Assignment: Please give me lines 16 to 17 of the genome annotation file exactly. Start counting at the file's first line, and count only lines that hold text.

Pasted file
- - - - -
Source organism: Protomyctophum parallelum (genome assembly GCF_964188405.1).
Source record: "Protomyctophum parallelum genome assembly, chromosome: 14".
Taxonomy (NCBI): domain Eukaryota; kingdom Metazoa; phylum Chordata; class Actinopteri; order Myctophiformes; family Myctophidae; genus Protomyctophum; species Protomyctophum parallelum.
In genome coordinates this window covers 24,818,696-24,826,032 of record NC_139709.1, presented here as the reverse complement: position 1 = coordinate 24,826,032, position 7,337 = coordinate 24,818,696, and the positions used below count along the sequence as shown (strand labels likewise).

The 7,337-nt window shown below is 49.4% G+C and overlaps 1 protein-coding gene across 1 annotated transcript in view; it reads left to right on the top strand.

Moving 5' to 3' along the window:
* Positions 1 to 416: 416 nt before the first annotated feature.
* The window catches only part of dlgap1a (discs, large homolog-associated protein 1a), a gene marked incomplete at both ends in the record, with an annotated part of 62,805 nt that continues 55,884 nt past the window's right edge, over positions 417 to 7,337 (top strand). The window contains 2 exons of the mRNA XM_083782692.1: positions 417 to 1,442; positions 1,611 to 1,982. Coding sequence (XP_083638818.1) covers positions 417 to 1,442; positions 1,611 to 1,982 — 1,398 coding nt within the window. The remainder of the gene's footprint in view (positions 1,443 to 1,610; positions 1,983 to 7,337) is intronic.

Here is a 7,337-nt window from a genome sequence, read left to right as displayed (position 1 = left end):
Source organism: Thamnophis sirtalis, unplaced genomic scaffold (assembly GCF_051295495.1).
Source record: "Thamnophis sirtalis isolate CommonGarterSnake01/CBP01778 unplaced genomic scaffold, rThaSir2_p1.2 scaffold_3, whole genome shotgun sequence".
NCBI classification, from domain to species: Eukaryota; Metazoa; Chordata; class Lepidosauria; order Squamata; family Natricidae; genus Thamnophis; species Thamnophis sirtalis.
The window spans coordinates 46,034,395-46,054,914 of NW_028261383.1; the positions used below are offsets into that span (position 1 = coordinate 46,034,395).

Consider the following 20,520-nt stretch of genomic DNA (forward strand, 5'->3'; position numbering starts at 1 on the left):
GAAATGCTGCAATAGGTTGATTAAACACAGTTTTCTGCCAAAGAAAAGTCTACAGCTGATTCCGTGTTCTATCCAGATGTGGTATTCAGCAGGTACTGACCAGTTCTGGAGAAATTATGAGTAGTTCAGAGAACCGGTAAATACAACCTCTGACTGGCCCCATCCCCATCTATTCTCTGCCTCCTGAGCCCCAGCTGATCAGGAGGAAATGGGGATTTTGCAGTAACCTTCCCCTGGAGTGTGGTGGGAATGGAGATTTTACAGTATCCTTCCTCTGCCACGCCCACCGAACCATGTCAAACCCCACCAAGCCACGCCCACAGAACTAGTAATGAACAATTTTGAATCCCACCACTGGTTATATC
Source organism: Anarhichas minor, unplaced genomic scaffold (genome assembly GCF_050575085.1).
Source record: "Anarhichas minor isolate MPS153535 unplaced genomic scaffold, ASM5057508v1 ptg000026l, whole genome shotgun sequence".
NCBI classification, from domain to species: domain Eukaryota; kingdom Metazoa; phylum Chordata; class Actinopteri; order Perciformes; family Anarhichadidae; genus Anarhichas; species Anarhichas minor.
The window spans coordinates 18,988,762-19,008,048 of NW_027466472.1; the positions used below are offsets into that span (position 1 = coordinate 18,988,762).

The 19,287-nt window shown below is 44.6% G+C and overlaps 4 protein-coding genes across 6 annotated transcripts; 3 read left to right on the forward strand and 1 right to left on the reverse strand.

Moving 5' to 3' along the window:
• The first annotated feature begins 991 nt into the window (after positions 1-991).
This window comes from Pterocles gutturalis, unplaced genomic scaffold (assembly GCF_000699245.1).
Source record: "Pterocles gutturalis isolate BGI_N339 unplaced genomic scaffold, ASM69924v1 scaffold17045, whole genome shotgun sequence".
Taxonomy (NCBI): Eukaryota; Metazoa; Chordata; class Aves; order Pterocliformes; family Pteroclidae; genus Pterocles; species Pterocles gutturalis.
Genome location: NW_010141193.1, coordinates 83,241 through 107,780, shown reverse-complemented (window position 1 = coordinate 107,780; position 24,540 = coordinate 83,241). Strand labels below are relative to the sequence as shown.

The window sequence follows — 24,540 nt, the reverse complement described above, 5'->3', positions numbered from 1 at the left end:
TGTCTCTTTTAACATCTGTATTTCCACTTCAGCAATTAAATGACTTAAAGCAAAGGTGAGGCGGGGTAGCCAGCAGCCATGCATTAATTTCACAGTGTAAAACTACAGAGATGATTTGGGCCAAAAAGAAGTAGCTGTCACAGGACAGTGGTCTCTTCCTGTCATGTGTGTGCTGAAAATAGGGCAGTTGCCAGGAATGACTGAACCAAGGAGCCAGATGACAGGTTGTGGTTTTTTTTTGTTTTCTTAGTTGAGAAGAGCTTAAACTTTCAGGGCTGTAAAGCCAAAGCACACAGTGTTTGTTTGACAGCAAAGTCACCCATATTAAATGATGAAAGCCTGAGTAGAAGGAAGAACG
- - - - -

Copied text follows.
Source organism: Anarhichas minor, unplaced genomic scaffold (genome assembly GCF_050575085.1).
Source record: "Anarhichas minor isolate MPS153535 unplaced genomic scaffold, ASM5057508v1 ptg000026l, whole genome shotgun sequence".